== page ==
My first choice for Virginia Powers, my main protagonist, is Uma Thurman. I wanted to explore an idea of fading American middle-aged beauty. I’m a little ashamed of the fact that this beauty is very cisgender, blonde, and white. I know it’s changing. But I’ve experienced having a close friend who was blonde and tall and walking down the street with them and feeling utterly invisible. I always wondered what it would feel like to have all eyes on you, to be a “ten” and then to watch as that sort of beauty faded or was actually, as in Virginia’s case, taken away to some extent. My mother would never buy me a Barbie doll because, as she said, she was quite certain I wouldn’t look anything like one. The American or maybe even world obsession with the tall beautiful white blonde is a strong one and my character Virginia has been sort of drifting along on the power of that myth.

Rachel is a transplant from New York City to the suburbs and she was in part inspired, at least physically, by a woman I went to high school with who I see from time to time in New York City. Miriam Shor. She is famous for playing the uber trendy managing editor Diana Trout on the TV show Younger. There’s a line in the first chapter of the book: “She was tiny and dark and cool in a black sheath and heels, like the city was still in her pocket.” That’s how I think of Miriam. She shares Rachel’s down to earthness and just sort of oozes cool. And like Rachel she is open and real.

Richard is a big American jock. He wants an orderly house, some women to ogle (or maybe a little more than ogling), and sports. At the same time, he has a tender side, he likes to read and he likes poetry. He isn’t ashamed of it, there’s just no room for it in his suburban day to day life. I can see a Liev Schreiber kind of actor playing him. I used to see Liev around Miami when I lived there and he has this big man way about him but there’s something vulnerable in his face too.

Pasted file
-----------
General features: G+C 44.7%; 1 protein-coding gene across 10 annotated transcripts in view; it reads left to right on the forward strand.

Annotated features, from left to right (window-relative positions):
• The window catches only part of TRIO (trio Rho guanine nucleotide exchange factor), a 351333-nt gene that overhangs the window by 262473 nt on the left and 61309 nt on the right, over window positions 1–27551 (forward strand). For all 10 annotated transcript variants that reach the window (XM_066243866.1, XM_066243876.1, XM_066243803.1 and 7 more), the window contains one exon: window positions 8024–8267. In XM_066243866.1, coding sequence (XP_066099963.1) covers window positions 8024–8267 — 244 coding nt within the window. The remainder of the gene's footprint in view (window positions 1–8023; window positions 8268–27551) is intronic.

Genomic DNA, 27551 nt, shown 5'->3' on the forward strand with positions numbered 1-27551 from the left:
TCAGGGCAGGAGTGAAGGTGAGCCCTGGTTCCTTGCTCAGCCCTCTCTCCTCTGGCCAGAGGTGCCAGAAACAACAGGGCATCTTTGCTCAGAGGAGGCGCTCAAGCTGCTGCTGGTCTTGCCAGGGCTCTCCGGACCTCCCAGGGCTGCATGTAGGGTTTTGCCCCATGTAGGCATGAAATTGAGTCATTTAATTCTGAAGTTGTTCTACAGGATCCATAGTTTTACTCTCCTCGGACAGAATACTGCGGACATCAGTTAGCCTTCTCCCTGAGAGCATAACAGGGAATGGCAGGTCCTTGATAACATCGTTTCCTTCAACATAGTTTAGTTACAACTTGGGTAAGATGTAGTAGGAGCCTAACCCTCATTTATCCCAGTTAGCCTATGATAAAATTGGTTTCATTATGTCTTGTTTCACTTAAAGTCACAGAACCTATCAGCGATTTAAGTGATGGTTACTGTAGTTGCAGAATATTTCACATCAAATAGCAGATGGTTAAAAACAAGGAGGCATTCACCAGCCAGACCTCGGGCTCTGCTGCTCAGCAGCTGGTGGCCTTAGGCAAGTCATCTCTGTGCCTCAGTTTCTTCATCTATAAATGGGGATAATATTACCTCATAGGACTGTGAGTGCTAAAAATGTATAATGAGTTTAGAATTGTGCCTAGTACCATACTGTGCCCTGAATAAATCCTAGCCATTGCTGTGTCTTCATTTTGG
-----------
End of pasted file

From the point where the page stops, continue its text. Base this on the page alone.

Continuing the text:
Tripp is another big American jock type, but much darker and more tortured than his pal Richard. He is a hard, cold guy. Maybe Christopher Walken in his soul but a little Bradley Cooper on the outside. He’s beautiful, like Virginia. I never think it’s a good idea for two truly beautiful people to hook up. One has to be beautiful and the other has to be on the plain side, for balance. That’s part of Virginia and Tripp’s problem, maybe.
Visit Bethany Ball's website.

The Page 69 Test: What To Do About The Solomons.

Q&A with Bethany Ball.

--Marshal Zeringue

Tuesday, October 12, 2021

David R. Slayton's "Trailer Park Trickster"

David R. Slayton grew up in Guthrie, Oklahoma, where finding fantasy novels was pretty challenging and finding fantasy novels with diverse characters was downright impossible. Now he lives in Denver, Colorado and writes the books he always wanted to read. His debut, White Trash Warlock, was published in October 2020 by Blackstone Publishing.

Here Slayton dreamcasts an adaptation of Trailer Park Trickster, the sequel to White Trash Warlock:
In White Trash Warlock we meet Adam Binder, a working class witch living in Guthrie, Oklahoma. The complex and shifting relationships between the characters is the core of the book in my opinion, so it would take talented actors to coax that onto the screen.

Setting-wise, the books shift back and forth between the normal world and the Spirit Realm, so it would need a director or a showrunner like Noah Hawley, who made Legion to capture that sometimes subtle, sometimes jarring, differences.